December 10, 2009 at 5:00 am 4 comments

Little by little I have been packing up box after box of stuffed animals, toys, and games, and guess what? The girls still play, play, play, all day long. Seems they do not actually need all of these things that fill our house. Today I began to wonder, what do they need?

Today I noticed they needed me, among other things, to:

mediate/translate during squabbles

make food

help wipe a bottom



tie a knot

and find a lost baby doll

As I look at the list, I notice there are some items that are fundamental needs, like food, and others are wants. Sometimes it is hard to tell the difference between the two and you can find yourself butting your head against a wall. Like I did last night for instance. Echo spent most, seemingly all, of the night nursing. By 4am I was ready to roll over and bend my knees – in essence, move out of the nursing position for at least a little while. Well, this was, to put it mildly, upsetting to Echo. She cried and screamed and tried to force her way back to my breast. It was awful. I explained and explained and explained to no avail. Finally I figured that half-sleeping while nursing was better than the no sleep Nathan and I were then getting, so I relented. But my nipples were so sore, and her hand kept twirling my hair until my face and neck were raw, and, worst of all, she did not sleep. Torture.

She seemed to need to nurse, and that was not working for me. So I lay there trying to logically figure it out. Maybe her need was really a want, and if so then there might be a deeper underlying need, and (hope beyond hope) I could meet that need in some way other than nursing.

I thought to myself: she wants to nurse, maybe she needs closeness. So I offered intensive belly to belly snuggling. Nope, not it. O.k. she wants to nurse, maybe she needs sleep. So I rocked and cooed. Nope, not it. O.k. she wants to nurse, maybe she needs FOOD!

That was it. A big cup of milk in the dim light of the night kitchen did the trick.

I think we all find ourselves at a loss sometimes when our child wants something and we are unwilling, or less commonly, actually unable to give it. Here is the Center for Nonviolent Communication’s list of needs. It  comes in handy when your child wants something or wants to do something that you find inappropriate (this is often called “being naughty”).

For example, your boy is hitting the wall, the dog, the snacks, with a stick and you don’t like it. In fact, perhaps it’s even against the rules to hit. You could punish him, you could explain the rules again, you could make sure a stick is never available to him ever again, or you could figure out the underlying need beneath the hitting. The need for a challenge? For purpose? For competence? For spontaneity? There are many possibilities, and in turn, so many possibilities to meet that need without involving timeouts, lectures, or constant vigilance.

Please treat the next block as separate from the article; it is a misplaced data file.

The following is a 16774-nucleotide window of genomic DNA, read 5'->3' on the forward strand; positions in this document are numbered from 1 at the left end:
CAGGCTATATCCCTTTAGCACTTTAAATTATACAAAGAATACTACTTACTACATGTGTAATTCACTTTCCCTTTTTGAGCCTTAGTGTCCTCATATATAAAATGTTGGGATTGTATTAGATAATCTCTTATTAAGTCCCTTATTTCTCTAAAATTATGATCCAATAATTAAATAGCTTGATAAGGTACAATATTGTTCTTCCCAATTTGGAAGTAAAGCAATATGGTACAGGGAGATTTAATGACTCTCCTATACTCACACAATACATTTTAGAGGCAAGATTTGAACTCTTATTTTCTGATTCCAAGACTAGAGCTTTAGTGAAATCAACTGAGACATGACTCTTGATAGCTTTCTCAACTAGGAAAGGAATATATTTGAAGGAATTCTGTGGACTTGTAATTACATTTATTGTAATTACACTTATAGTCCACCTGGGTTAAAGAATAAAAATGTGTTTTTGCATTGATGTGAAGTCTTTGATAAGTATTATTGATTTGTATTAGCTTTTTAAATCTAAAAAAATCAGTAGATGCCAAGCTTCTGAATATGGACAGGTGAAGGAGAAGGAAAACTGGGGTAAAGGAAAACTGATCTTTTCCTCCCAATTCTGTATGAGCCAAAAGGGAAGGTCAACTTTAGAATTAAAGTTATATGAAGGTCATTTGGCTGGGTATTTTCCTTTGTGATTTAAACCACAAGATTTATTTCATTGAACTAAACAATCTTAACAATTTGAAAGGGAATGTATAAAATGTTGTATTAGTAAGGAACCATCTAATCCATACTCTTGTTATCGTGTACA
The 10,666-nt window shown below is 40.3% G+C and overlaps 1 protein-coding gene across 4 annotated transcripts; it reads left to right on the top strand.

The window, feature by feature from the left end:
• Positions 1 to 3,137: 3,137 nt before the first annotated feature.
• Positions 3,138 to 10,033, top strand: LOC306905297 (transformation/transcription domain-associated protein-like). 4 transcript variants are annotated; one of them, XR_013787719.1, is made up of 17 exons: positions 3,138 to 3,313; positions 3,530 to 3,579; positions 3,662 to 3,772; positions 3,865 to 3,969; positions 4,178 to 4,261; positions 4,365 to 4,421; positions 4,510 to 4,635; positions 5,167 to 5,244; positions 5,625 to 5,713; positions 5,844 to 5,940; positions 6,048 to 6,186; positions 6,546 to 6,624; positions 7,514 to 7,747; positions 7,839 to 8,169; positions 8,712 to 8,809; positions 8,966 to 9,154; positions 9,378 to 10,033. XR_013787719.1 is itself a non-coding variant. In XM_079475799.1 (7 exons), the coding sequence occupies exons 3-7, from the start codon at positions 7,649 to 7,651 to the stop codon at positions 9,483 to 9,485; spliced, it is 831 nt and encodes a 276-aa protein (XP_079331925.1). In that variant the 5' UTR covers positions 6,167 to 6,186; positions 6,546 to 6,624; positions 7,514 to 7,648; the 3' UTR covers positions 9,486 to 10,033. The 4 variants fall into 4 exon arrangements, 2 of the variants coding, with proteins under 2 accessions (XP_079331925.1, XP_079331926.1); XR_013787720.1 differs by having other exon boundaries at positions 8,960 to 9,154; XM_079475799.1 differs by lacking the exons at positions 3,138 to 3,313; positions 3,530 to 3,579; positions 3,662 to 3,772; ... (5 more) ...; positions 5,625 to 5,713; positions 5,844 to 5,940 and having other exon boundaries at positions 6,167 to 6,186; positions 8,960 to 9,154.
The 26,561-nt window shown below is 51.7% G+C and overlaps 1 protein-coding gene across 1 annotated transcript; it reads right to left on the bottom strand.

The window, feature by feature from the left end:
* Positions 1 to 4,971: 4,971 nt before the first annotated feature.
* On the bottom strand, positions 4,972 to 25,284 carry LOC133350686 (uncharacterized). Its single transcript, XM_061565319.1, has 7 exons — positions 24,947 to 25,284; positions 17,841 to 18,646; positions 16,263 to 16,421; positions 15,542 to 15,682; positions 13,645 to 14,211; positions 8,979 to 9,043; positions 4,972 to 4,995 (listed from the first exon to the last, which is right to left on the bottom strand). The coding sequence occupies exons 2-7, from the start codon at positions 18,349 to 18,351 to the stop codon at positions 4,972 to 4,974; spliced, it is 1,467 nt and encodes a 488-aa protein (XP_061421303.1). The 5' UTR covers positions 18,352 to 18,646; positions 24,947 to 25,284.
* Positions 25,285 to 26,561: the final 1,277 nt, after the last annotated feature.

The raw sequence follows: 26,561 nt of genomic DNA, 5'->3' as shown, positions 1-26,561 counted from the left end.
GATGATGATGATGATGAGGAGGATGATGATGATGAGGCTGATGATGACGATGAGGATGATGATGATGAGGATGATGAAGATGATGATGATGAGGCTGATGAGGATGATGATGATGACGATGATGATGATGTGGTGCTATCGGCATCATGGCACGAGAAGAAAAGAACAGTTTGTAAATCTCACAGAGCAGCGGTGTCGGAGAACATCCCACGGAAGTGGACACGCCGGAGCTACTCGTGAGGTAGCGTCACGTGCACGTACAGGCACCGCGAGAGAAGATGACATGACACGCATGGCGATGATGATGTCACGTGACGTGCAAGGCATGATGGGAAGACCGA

And then sometimes (some times) you’ve considered the want, scoured the depths for underlying needs, tried several options for meeting suspected needs, and it still doesn’t work. The child still wants something that he can not have. Then what? Empathy. You hold them, listen to them, let them know that you hear them, and understand their desire.

You really want to hit the dog with the stick? You REALLY do. Are you sad that I am stopping you from doing that?  Are you mad that I interrupted your game? You want to keep doing it. It’s so fun for you. And you don’t want to hit a pillow or the grass, you want to do what you were doing.

The child does not get to keep hitting the dog, but he has been heard, understood, and loved. And he might cry for a long time, and he might be mad at you, and that’s o.k.

I was pretty sure this was the scenario Echo and I were headed for last night. I thought I might hold her until she sobbed herself to sleep, but thankfully for us all, we were able to meet her need instead. And sleep.

Entry filed under: empathy, favorites, life lessons. Tags: , , , , , , .

life with kids – rule #1: make no plans empathy delivery

4 Comments Add your own

  • 1. kris  |  December 10, 2009 at 7:37 am

    the way that you offer us a real example from your life and weave in some guidance is so pleasing to me. thank you.

  • 2. Valerie  |  December 10, 2009 at 9:54 am

    Wow – I really needed to read that post. I have been struggling so long with my three-year-old’s frequent night nursing and my lack of sleep. I so want to be done with nursing, but he absolutely won’t let it go. If I can just have the patience in the middle of the night to try to find that need or just provide empathy.

  • 3. gen  |  December 12, 2009 at 3:07 pm

    Brilliant! And I’m right there with you on the all night nursing. I’ve just been laying there awake and unhappy – this to shall pass (repeat between bouts of sleep). But finding the need underneath! Thank you! And I’m so glad you found something that worked for you and your little one! Mine is just a little boy with a stubborn head cold. (that will eventually pass) It’s helpful for me to hear another mom up nursing longing to pull her knees into chest and sleep! I’m also grateful that my breasts have stretched enough so that I can now nurse while mostly on my back.

    • 4. nataliechristensen  |  December 13, 2009 at 9:28 am

      It’s funny. I thought I was the only one with the craving to bend my knees. Of course I’m not! How silly of me. And thank goodness for stretchy boobs.


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